August 24, 2019

August 23, 2019

Subscribe to Latest Legal News and Analysis

August 22, 2019

Subscribe to Latest Legal News and Analysis

August 21, 2019

Subscribe to Latest Legal News and Analysis

New York City is Blazing the Trail to Ban Marijuana Testing of Job Applicants

New York City is poised to ban employers from requiring prospective employees to undergo a drug test to detect for the presence of THC, the active ingredient in marijuana, as a condition of employment.

On April 9, 2019, the New York City Council approved a bill that would make New York City the first municipality to regulate pre-employment drug testing for marijuana, whether for medicinal or recreational purposes. The bill applies to both public and private employers operating in New York City. Although recreational marijuana is not yet legal in the State of New York (or in New York City), Governor Andrew Cuomo supports statewide legalization and this bill is viewed as an important step to achieve that goal.

There are several noteworthy exceptions, which, in the interest of public safety and security, enable New York City employers to continue to test for marijuana, including law enforcement, construction workers, positions requiring a commercial driver’s license, child care workers and positions supervising medical patients. The bill does not apply to drug testing requirements pursuant to any federal or state law, any regulation issued by the U. S. Department of Transportation for DOT-regulated positions (such as commercial truck drivers and pilots), a valid collective bargaining agreement, or a contract with the federal government or grant of financial assistance from the federal government that requires drug testing of prospective employees as a condition of receiving the contract or grant.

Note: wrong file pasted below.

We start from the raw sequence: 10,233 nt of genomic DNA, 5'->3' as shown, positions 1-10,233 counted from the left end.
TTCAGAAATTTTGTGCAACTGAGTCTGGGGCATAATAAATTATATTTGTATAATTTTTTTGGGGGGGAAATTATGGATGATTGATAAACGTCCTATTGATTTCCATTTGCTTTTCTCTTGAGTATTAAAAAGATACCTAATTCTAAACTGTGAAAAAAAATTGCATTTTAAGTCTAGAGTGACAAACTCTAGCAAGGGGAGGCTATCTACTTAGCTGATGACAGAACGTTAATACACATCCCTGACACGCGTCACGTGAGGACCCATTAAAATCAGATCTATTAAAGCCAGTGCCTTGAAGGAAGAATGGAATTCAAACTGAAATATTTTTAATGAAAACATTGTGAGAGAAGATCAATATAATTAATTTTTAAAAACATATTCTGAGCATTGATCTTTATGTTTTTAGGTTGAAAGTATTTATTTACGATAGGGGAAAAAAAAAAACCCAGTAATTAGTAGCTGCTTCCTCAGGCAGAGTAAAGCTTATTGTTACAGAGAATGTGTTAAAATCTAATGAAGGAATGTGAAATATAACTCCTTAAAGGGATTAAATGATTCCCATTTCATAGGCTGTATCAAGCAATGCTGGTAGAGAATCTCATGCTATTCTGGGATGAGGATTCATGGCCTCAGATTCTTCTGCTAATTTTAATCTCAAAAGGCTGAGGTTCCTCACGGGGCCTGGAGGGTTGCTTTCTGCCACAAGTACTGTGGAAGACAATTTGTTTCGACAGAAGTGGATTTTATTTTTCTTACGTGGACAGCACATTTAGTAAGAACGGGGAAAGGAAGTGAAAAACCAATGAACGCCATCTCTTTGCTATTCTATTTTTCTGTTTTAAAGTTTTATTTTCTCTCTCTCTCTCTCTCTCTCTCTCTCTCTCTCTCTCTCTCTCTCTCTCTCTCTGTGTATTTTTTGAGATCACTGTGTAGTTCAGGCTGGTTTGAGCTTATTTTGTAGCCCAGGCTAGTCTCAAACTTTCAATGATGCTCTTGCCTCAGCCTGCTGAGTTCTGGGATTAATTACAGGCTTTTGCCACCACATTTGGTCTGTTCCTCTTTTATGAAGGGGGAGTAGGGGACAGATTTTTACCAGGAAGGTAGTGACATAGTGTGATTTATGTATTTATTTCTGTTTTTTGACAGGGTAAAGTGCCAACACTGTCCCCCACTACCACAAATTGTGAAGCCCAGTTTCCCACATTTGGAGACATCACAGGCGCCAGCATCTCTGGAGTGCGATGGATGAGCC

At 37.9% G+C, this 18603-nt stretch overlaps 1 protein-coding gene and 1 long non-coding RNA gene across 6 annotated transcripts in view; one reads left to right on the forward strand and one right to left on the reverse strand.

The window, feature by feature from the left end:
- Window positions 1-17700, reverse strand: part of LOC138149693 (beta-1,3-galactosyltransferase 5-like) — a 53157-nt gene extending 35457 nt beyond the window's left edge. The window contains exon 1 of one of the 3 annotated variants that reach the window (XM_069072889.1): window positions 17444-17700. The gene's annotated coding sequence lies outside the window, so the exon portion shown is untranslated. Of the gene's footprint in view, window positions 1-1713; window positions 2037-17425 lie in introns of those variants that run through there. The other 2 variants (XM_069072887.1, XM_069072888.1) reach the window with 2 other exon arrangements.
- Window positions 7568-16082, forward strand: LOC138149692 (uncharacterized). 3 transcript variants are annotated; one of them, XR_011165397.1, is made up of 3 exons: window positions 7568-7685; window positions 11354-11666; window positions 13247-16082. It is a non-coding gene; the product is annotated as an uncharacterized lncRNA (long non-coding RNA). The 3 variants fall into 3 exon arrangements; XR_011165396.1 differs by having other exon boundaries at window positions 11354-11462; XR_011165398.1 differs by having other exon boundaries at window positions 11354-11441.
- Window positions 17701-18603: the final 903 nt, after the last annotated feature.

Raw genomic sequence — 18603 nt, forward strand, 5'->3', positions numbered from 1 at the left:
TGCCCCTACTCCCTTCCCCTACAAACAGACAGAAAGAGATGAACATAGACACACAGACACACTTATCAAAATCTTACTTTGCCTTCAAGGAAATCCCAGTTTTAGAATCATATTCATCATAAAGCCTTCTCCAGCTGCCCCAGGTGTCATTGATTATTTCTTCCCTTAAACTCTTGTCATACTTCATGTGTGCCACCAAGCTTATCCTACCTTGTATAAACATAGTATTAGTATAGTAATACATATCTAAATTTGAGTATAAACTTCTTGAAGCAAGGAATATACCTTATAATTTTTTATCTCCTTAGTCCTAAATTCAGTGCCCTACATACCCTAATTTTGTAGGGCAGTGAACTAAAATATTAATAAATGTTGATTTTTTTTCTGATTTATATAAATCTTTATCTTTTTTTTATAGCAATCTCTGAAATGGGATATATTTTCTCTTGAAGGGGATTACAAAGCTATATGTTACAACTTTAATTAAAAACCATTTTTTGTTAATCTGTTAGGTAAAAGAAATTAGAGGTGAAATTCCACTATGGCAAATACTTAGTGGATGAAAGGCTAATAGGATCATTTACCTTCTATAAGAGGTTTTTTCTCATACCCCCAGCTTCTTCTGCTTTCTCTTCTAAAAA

Importantly, employers would still be free to conduct drug testing for marijuana (and other drugs) if the employer reasonably suspects that an employee was under the influence while performing work.

Mayor Bill de Blasio is expected to sign the legislation, which would become effective one year after the bill is signed into law. Therefore, employers should consider updating their drug-free workplace policies and pre-employment screening protocols for compliance once it is enacted. We will also be watching if other cities and states may adopt similar legislation.

©2019 Drinker Biddle & Reath LLP. All Rights Reserved

TRENDING LEGAL ANALYSIS


About this Author

Lynne Anne Anderson, Drinker Biddle, Lawyer, Employment Litigation
Partner

Lynne Anne Anderson is a practiced jury and bench trial lawyer who handles a wide range of employment litigation, including whistleblower cases, restrictive covenant disputes and wage and hour class/collective actions. Her litigation background gives her the insights necessary to effectively counsel clients who are dealing with frontline employee issues to effectuate a win-win resolution of workplace disputes, and to implement policies and protocols to limit litigation. Lynne is Co-Chair of the Labor and Employment Group's Fair Pay Act Obligations Team...

973-549-7140
Alexa Miller, Labor and employment attorney, Drinker Biddle
Associate

Alexa E. Miller represents clients in a variety of employment-related disputes including discrimination, harassment, wrongful termination, wage and hour compliance, disability management and whistleblower claims in both federal and state courts and before administrative agencies.

In addition, she regularly advises employers on pre-litigation matters, conducts trainings and assists clients with drafting, reviewing and revising human resource handbooks, workplace policies, employment contracts and separation agreements.

973-549-7122